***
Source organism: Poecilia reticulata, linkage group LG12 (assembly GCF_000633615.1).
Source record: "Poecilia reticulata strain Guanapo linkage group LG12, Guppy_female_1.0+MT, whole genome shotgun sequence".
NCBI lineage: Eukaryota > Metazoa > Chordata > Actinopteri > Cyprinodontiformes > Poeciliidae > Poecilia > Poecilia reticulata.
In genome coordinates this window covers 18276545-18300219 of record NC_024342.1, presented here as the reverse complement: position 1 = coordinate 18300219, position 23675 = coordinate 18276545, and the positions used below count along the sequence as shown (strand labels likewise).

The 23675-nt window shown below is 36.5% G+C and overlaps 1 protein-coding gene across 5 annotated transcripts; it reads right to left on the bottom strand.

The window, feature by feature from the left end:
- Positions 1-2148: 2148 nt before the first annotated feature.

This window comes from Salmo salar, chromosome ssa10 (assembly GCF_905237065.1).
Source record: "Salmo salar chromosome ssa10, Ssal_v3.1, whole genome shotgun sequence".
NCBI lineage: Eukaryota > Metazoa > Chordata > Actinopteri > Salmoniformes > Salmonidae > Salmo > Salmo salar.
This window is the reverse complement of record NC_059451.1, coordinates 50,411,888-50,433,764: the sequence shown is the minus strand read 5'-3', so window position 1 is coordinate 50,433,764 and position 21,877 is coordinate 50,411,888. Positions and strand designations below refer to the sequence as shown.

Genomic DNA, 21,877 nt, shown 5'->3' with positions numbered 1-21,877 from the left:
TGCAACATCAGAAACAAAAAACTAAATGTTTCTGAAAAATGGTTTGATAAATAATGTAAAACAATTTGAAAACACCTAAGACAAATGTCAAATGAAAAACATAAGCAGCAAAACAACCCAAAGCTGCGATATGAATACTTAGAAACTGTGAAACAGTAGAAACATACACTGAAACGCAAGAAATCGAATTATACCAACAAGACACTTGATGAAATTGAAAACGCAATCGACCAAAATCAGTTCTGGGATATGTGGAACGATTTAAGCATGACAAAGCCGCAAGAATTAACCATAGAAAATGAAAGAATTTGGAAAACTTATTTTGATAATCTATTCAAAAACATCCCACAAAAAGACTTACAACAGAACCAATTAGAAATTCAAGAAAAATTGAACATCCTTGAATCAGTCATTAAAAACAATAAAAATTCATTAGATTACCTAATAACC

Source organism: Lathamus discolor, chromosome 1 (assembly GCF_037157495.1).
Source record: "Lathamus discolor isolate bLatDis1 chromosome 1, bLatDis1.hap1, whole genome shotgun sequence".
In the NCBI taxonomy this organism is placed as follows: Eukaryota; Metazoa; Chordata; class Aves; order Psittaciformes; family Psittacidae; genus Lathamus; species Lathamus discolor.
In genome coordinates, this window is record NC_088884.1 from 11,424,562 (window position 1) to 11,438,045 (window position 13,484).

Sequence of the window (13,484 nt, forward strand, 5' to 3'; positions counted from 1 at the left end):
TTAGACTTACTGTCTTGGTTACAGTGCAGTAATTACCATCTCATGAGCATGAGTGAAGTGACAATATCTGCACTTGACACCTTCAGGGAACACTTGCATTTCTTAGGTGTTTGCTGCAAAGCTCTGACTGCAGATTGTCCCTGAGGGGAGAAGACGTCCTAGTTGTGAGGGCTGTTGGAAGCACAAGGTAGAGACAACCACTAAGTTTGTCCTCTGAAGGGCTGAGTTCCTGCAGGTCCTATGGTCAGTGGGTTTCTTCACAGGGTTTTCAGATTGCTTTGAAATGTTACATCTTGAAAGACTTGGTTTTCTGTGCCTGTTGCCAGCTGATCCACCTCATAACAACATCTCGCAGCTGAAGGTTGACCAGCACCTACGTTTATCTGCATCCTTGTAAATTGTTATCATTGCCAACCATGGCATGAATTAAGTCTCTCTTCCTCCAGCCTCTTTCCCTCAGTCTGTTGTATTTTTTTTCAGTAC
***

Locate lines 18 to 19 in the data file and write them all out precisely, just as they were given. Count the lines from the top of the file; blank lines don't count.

Sequence of the window (13,484 nt, forward strand, 5' to 3'; positions counted from 1 at the left end):
TTAGACTTACTGTCTTGGTTACAGTGCAGTAATTACCATCTCATGAGCATGAGTGAAGTGACAATATCTGCACTTGACACCTTCAGGGAACACTTGCATTTCTTAGGTGTTTGCTGCAAAGCTCTGACTGCAGATTGTCCCTGAGGGGAGAAGACGTCCTAGTTGTGAGGGCTGTTGGAAGCACAAGGTAGAGACAACCACTAAGTTTGTCCTCTGAAGGGCTGAGTTCCTGCAGGTCCTATGGTCAGTGGGTTTCTTCACAGGGTTTTCAGATTGCTTTGAAATGTTACATCTTGAAAGACTTGGTTTTCTGTGCCTGTTGCCAGCTGATCCACCTCATAACAACATCTCGCAGCTGAAGGTTGACCAGCACCTACGTTTATCTGCATCCTTGTAAATTGTTATCATTGCCAACCATGGCATGAATTAAGTCTCTCTTCCTCCAGCCTCTTTCCCTCAGTCTGTTGTATTTTTTTTCAGTAC